The main feature of the combat is the 'Turn()' ability. This allows you to stop time and plan out a limited sequence of actions. This can allow you to inflict heavy damage, and is easily the best way for dealing with groups of enemies as well as bosses, however you are more vulnerable and have limited combat abilities shortly afterwards. The wide variety of abilities and possible combinations helps to keep the combat fresh, and you can waste ages in the training mode (accessed along with challenges and a music player by entering one of the game's 'backdoors') trying to beat your highest score for damage dealt in a single turn. Getting over 2048 for the trophy is easy by the endgame, but getting up to 8000 or so will require a lot of planning and experimenting. I once detonated five bombs in five different locations to try and maximise my damage output in a turn, but this resulted in a minute of slow down followed by the game crashing, which was a bit unfortunate and was the only case I've had of crashing in the game.

Most of the enemies in the game will be beaten using Turn(), and on subsequent playthroughs, known as Recursions, you will find that bosses fall incredibly easily with Turn() and the correct function set-up. To make the game a little more challenging you can enable Limiters, which boost your experience gains from battles at the cost of making them harder. Finding the right function combination can make these fights a little easier, but having all ten limiters equipped makes for some really challenging fights. Enemies rank up throughout the game, gaining new abilities and new ways in which they can impede you, from getting stronger weapons to obscuring parts of your vision when you enter Turn(). Combat is generally quite balanced, although there are a couple of enemies that can wreck you if you're recovering from Turn(), and god help you if you get hit by a Haircut.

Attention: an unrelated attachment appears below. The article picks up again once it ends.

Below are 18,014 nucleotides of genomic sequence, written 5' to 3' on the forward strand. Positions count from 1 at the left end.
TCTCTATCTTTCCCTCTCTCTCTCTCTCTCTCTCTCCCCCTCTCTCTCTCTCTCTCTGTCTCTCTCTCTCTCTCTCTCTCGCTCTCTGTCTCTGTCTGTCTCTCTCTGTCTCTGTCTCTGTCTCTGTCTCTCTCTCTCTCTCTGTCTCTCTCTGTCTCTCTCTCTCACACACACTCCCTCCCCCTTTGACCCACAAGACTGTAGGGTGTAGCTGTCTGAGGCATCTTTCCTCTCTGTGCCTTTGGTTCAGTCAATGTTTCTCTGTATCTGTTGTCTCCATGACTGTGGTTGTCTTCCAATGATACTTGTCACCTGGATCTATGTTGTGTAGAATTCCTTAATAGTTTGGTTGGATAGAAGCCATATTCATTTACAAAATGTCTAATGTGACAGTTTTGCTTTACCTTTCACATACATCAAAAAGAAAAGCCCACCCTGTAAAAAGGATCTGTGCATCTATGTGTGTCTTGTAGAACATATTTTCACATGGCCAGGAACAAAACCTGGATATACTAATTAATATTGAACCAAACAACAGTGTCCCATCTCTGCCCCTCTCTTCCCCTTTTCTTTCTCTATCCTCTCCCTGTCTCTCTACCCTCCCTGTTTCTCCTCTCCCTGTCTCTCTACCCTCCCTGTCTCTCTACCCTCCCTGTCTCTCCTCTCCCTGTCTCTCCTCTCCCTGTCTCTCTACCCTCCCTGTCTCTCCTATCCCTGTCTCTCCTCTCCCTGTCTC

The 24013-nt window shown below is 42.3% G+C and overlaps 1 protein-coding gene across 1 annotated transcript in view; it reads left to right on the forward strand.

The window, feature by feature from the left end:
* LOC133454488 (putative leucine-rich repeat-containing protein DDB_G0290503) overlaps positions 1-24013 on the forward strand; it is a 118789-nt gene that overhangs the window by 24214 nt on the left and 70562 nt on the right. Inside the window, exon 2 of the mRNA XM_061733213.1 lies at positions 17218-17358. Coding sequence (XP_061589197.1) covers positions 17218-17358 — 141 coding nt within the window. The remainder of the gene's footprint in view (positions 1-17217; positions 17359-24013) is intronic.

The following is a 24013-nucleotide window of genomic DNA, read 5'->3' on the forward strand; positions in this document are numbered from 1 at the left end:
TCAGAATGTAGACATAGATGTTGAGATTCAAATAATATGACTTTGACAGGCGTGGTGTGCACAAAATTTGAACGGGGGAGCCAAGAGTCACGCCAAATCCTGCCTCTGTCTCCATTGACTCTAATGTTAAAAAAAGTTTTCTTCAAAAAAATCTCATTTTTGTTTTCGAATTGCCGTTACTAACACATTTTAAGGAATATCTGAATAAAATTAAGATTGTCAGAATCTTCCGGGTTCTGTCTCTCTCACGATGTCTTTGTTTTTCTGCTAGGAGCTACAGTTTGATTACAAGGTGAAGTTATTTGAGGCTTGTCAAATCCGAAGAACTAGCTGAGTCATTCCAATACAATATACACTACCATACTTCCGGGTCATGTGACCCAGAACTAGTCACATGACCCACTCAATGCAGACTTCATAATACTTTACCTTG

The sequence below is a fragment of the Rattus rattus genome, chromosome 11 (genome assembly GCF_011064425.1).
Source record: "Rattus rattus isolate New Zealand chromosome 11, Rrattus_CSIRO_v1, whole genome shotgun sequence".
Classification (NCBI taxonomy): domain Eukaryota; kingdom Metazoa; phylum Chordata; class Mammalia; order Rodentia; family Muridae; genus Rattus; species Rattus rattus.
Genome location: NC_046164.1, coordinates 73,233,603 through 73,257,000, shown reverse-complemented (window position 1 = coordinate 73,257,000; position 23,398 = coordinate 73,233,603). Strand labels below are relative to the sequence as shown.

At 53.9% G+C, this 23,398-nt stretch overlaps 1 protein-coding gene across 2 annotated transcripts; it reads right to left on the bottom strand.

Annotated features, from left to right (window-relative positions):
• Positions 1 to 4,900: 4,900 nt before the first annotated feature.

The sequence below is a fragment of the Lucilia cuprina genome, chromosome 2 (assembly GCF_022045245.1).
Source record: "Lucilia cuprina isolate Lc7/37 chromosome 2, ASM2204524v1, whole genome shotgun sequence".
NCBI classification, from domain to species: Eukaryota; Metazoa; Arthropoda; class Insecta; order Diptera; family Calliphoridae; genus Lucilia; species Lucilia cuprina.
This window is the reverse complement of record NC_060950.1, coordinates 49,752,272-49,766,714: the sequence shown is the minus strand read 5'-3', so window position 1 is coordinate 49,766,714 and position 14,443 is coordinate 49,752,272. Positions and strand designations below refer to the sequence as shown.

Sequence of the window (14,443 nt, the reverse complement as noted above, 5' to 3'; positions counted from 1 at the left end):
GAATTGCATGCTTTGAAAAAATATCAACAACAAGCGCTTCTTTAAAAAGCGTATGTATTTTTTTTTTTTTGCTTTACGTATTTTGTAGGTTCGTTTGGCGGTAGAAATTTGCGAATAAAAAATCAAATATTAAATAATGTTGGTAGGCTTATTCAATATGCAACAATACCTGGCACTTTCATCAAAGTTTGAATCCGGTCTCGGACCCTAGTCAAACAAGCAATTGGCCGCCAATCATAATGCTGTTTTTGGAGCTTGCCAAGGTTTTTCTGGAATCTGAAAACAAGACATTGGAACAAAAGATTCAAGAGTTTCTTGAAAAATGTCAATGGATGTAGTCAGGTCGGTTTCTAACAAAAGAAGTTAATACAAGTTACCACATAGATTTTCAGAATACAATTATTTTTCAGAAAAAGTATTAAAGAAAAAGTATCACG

From starting Transistor until the final boss you should expect it to take you about five hours on your first playthrough, maybe a little more if you spend a lot of time completing the games challenges. It's pretty short, but fortunately this isn't a full retail release and costs £14.99. There is a new game plus mode, with an extra set of challenges being unlocked, which can help to flesh it out, but its length is a bit of a downside. Granted, I think the combat system might have become a bit drab if the story was any longer, and would have needed another mechanic to supplement it.

I would also have liked a few more puzzles in the game using the Turn() mechanic. Aside from the planning challenges (optional and really quite straightforward) and one switch pressing puzzle there's really nothing else. I would have enjoyed Transistor even more had it made a better use of Turn() outside of battles.

As it stands, Transistor is my favourite game on the PS4 so far. The combat system is fun, I love the atmosphere and the setting, and visually the game looks fantastic. I only wish it could be a little longer.

Score: 8/10

Spoiler: show

Re: A Sideways Glance at Transistor

PostPosted: Wed Jun 04, 2014 12:22 pm
by Musashi1596
Wait wait wait, this is isometric? How did I not know this before? I have to get this at some point now.

I, too, live in fear of being hit by a haircut.

Re: A Sideways Glance at Transistor

PostPosted: Fri Jun 06, 2014 7:02 am
by Lieutenant Fatman
Nice review, I look forward to playing this, looks excellent.